INDIAN WELLS – For years, residents in Indian Wells Villas and Mountain View Villas have raised concerns about how safe and how well maintained the city’s two affordable senior housing developments are.
A Desert Sun review of emails, contracts and other public records shows the topics of frustration are wide-ranging, from deteriorating landscapes and poor maintenance to the departure of a popular employee.
But the elderly residents also have raised questions about whether the city — their landlord — is properly protecting them: Two maintenance employees were arrested after a series of burglaries in 2012, and a pending lawsuit against Indian Wells City Hall contends that residents weren’t properly notified.
“Several tenants complained that they were missing valuables. (Management) told them they were getting old and forgetful and to go home and look some more,” Indian Wells Villas resident Nancy Browning said in a complaint letter to city officials after her silverware and three rings went missing.
Inundated with calls, emails and in-person complaints, the city in recent months has started to make changes.
On April 18, City Manager Wade McKinney sent National Community Renaissance (National CORE) a “no-cause” termination letter that did not include a reason for the dismissal.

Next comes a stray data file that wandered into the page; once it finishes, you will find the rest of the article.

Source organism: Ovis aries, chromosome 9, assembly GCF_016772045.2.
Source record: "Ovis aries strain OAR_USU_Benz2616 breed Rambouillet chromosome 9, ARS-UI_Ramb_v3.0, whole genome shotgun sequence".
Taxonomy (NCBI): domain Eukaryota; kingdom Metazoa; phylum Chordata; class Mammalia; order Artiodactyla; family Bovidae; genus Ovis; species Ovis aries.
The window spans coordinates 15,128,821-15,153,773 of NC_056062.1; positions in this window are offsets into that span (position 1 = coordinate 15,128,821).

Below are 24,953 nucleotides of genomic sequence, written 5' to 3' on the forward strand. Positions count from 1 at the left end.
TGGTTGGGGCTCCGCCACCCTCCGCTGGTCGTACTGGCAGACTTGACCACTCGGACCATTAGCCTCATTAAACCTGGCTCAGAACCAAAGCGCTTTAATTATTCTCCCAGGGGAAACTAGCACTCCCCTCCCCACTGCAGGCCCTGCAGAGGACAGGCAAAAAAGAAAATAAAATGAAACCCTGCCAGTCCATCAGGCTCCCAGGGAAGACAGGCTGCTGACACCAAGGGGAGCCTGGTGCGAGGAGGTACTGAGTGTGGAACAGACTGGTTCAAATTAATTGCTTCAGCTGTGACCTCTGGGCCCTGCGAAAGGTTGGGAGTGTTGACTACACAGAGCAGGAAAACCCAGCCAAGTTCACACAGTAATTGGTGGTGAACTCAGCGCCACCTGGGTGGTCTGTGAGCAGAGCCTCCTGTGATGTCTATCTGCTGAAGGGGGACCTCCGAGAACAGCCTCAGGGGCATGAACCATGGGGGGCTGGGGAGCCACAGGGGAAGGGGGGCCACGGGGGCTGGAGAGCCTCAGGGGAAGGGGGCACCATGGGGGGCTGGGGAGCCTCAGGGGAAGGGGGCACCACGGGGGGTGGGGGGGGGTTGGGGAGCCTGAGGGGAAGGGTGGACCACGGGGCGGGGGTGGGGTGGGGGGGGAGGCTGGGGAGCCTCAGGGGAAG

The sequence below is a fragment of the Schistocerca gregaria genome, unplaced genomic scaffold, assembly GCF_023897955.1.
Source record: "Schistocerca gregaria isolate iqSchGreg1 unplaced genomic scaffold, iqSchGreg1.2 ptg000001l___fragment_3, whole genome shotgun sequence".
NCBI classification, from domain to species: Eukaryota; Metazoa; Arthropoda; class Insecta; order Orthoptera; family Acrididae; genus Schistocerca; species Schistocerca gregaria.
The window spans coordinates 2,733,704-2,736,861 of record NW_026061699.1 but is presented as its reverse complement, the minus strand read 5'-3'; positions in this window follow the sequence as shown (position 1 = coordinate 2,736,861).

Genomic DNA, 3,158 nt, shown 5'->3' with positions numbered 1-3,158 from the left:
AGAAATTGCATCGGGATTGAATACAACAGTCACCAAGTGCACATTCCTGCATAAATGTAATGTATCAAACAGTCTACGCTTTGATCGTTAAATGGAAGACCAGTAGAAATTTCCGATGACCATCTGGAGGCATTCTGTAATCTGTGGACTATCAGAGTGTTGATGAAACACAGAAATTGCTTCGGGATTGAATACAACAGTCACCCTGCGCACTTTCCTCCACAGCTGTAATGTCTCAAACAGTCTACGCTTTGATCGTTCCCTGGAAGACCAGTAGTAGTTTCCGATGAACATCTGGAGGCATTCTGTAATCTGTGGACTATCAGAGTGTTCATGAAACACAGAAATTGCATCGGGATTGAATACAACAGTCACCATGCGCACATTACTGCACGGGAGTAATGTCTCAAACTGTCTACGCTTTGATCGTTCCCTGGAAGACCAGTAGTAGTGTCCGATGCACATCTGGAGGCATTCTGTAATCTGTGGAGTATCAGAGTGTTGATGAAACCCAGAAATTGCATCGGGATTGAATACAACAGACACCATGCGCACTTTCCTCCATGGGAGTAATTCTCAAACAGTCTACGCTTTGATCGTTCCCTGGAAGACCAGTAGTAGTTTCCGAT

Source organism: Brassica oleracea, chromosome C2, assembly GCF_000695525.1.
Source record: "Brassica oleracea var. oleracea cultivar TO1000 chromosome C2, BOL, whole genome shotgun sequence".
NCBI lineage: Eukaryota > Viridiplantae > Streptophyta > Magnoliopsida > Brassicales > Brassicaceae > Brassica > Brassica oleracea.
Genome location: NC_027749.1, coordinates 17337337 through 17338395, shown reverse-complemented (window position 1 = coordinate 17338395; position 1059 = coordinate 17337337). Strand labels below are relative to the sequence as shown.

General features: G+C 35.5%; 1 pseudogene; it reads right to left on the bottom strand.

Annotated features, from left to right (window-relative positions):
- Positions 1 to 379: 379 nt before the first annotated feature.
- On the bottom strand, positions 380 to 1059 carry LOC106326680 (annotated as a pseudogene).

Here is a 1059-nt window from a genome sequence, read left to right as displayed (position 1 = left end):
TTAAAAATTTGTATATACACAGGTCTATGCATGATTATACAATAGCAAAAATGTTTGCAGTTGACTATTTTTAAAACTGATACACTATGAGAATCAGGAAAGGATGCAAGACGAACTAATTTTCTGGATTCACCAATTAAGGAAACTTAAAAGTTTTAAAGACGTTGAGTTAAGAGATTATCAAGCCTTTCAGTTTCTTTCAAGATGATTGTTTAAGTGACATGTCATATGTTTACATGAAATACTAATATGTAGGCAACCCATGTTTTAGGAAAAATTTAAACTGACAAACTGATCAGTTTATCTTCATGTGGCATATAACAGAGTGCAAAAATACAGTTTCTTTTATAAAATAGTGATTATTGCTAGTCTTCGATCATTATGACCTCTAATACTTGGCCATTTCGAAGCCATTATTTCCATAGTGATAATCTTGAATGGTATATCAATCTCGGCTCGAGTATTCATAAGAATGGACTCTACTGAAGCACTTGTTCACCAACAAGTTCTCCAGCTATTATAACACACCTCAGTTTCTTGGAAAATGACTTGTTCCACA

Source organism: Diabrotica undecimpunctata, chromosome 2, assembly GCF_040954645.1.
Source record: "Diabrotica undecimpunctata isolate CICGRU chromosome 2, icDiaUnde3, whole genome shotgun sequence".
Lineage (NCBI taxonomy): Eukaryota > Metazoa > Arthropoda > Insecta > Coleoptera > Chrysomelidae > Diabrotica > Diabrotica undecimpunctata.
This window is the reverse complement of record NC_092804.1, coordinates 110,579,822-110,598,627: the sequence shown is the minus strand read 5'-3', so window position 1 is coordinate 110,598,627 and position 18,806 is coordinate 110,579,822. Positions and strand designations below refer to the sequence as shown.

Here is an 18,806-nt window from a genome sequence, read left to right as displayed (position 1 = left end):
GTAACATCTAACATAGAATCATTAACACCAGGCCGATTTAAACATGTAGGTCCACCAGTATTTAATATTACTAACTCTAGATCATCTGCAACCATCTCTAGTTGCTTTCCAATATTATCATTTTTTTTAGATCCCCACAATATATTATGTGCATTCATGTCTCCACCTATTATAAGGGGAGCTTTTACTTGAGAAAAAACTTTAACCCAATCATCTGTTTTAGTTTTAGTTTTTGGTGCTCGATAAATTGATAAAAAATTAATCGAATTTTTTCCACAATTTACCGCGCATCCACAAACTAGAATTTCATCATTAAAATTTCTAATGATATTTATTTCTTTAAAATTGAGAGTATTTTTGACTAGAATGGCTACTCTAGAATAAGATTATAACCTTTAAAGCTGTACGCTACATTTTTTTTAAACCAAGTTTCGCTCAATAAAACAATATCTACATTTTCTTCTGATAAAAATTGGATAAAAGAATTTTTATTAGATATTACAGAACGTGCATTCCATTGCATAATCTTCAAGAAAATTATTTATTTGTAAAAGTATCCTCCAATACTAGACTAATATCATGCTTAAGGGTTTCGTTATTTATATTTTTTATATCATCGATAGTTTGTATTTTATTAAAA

The city also extended an interim management contract to Hyder, a company that manages a number of other Coachella Valley developments.
Officials are now trying to find a permanent replacement.
“We’ve been sitting here for over two years, maybe three years hearing complaints from the residents in both of those communities and we didn’t take action,” Councilman Doug Hanson said. “We have to accept some of the responsibility for the actions that are going on.”
Indian Wells owns both Indian Wells Villas and Mountain View Villas, but subleases them to a company to operate the 218 units.
From 2003 until this April’s contract termination, that operator was National CORE, a Rancho Cucamonga-based foundation that manages properties across California, Florida and Texas. It also was behind a renovation at Cathedral Palms Apartments in Cathedral City and helped develop the LEED-certified Desert Meadows in Indio.
National CORE spokesman Steve Lambert said the company would not have ignored complaints about safety, and insisted they had been working with both the city and residents on issues for more than a year.
“When issues are brought to management’s attention, we sit down with residents and try to understand what those concerns might be and work with them to address them,” he said.
He said the company has a long history of well managed affordable housing projects.
When asked about the Indian Wells’ termination, he said it was “mutual.”
“It’s unfortunate when something doesn’t work out … the way everyone hoped it would,” Lambert told The Desert Sun.
The burglary at Nadezda Rubakovic’s home in Indian Wells Villas happened in November 2012. On Jan. 21, she sued the city and National CORE, contending “negligence,” “fraud” and “adult abuse” because she wasn’t told about other burglaries until she called police about losing jewelry and $12,000 in cash.
“They knew about prior thefts but failed to notify the authorities or the residents,” the lawsuit contends.
The rest of the story. The Desert Sun <<
The Ebeneezer Scrooge story about National CORE is a recommended read. Click here